If we listen to hear the person’s heart, however, we are better equipped to hear how the person’s heart and the heart of God can connect. Then, the things we do say are more likely to point them to Him. And then sometimes, all a person really needs is to be heard. When you hear their heart on a deep level and welcome them as they are, many people will progress forward into life without much effort on your part.

Welcome People as They Are

This is incredibly difficult sometimes. So often, we in the helping professions have such a strong idea of a person’s potential that it is easy to have higher expectations for them than they are ready or equipped to meet. This is unfair and counterproductive. If we are truly to invite others forth into life, we have to begin by loving them just as they are. You may see what wonderful things they are capable of, but they are not that person yet.

It is far better to focus on the truth of who they are now and love them there, letting them decide who they wish to be and the speed at which they progress. When they feel less pressure to perform, you will build the trust needed for them to be honest and open about where they are. Only when they can be honest about where they are can they assess where they want to be and how to get there.

Get Comfortable with Silence

Silence can be uncomfortable. Ok, it can be downright unnerving. But, you must become comfortable with it. Sometimes words are not needed. Sometimes words are woefully inadequate. In these moments, silence speaks better than any of the contrived, pithy sayings we use when we don’t know what to say.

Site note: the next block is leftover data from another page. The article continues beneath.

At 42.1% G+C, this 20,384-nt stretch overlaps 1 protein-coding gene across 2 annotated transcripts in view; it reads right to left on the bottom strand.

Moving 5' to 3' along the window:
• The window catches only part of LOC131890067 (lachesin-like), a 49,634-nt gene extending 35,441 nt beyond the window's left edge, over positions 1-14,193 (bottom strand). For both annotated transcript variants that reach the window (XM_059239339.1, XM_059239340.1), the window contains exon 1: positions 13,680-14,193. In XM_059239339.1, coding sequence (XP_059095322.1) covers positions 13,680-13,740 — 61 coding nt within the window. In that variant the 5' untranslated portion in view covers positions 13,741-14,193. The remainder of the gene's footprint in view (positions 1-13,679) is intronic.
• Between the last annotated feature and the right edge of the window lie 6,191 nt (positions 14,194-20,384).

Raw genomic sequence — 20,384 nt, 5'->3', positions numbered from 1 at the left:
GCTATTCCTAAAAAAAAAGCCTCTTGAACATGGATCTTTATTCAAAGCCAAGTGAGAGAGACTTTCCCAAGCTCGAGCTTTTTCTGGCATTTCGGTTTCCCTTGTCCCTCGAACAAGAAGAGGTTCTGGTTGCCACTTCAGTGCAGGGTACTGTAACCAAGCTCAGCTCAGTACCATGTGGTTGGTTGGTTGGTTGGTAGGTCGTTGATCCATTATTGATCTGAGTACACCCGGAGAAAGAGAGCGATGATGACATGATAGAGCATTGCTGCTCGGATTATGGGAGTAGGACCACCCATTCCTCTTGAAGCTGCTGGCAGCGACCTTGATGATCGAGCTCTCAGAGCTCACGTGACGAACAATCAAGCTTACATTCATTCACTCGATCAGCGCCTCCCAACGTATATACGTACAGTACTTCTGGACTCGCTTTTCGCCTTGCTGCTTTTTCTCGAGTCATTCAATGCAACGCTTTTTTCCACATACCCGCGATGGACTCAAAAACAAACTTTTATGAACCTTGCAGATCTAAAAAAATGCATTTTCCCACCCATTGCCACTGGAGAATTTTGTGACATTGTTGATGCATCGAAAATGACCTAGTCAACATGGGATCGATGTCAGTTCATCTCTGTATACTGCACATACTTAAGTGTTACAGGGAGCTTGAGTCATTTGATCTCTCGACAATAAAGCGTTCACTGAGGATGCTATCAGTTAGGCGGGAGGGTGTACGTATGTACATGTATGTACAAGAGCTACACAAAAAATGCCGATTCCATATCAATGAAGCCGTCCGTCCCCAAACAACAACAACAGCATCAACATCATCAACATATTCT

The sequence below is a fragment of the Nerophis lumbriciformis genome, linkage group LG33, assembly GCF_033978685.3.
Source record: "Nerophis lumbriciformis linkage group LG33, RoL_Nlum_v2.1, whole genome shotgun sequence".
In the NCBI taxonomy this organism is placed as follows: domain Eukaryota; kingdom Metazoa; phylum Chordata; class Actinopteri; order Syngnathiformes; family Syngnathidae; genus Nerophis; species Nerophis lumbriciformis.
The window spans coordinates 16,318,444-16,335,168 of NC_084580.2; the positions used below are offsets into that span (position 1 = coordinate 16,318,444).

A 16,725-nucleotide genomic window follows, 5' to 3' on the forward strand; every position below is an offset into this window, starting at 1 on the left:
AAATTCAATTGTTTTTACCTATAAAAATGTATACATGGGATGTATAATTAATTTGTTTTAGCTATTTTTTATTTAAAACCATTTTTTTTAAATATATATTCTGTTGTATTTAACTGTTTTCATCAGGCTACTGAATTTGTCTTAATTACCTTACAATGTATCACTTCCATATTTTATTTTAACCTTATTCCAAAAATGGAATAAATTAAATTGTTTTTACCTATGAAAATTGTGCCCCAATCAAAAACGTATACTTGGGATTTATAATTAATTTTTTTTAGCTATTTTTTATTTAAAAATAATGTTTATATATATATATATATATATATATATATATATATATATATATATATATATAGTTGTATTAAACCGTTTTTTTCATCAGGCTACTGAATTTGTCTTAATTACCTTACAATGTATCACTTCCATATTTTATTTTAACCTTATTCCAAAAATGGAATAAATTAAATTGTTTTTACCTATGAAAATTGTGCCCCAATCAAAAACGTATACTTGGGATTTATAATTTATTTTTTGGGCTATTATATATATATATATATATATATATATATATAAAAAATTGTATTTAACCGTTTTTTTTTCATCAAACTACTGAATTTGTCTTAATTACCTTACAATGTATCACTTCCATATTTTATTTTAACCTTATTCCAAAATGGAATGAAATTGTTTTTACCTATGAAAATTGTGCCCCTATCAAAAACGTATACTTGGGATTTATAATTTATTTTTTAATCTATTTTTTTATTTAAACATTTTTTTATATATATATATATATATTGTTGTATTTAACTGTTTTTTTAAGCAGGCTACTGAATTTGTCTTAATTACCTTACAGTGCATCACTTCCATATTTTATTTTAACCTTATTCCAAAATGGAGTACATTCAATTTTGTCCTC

Why is it better? Silence acknowledges the deep places where words are not enough. It communicates that you honor the human experiences that transcend language. Silence also communicates that you are not threatened by the other person’s discomfort. In this way, you can be an unanxious presence that can help ground the person and provide an anchor for them to cling to while their emotions may be in turmoil.

Don’t Rush to Alleviate Discomfort

Sometimes we keenly feel the discomfort of the person we are sitting with. Sometimes that discomfort even brushes up against a similar discomfort in us. Hold your ground! Often, when we rush in to alleviate the other person’s discomfort, we may prematurely remove the very thing God is using to encourage them forward.